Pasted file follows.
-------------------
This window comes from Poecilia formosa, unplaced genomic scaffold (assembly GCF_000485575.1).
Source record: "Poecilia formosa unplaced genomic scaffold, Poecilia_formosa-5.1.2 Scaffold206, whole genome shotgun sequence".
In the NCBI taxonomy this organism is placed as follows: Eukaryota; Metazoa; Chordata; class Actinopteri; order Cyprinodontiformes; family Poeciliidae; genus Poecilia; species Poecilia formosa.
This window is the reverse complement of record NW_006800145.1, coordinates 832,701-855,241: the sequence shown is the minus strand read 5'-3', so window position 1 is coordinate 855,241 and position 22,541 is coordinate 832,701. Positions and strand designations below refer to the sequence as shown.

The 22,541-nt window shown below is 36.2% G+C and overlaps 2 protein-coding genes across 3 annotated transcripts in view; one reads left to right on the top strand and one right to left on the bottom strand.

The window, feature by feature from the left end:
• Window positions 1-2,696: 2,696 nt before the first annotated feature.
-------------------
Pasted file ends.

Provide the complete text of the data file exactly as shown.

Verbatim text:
This window comes from Poecilia formosa, unplaced genomic scaffold (assembly GCF_000485575.1).
Source record: "Poecilia formosa unplaced genomic scaffold, Poecilia_formosa-5.1.2 Scaffold206, whole genome shotgun sequence".
In the NCBI taxonomy this organism is placed as follows: Eukaryota; Metazoa; Chordata; class Actinopteri; order Cyprinodontiformes; family Poeciliidae; genus Poecilia; species Poecilia formosa.
This window is the reverse complement of record NW_006800145.1, coordinates 832,701-855,241: the sequence shown is the minus strand read 5'-3', so window position 1 is coordinate 855,241 and position 22,541 is coordinate 832,701. Positions and strand designations below refer to the sequence as shown.

The 22,541-nt window shown below is 36.2% G+C and overlaps 2 protein-coding genes across 3 annotated transcripts in view; one reads left to right on the top strand and one right to left on the bottom strand.

The window, feature by feature from the left end:
• Window positions 1-2,696: 2,696 nt before the first annotated feature.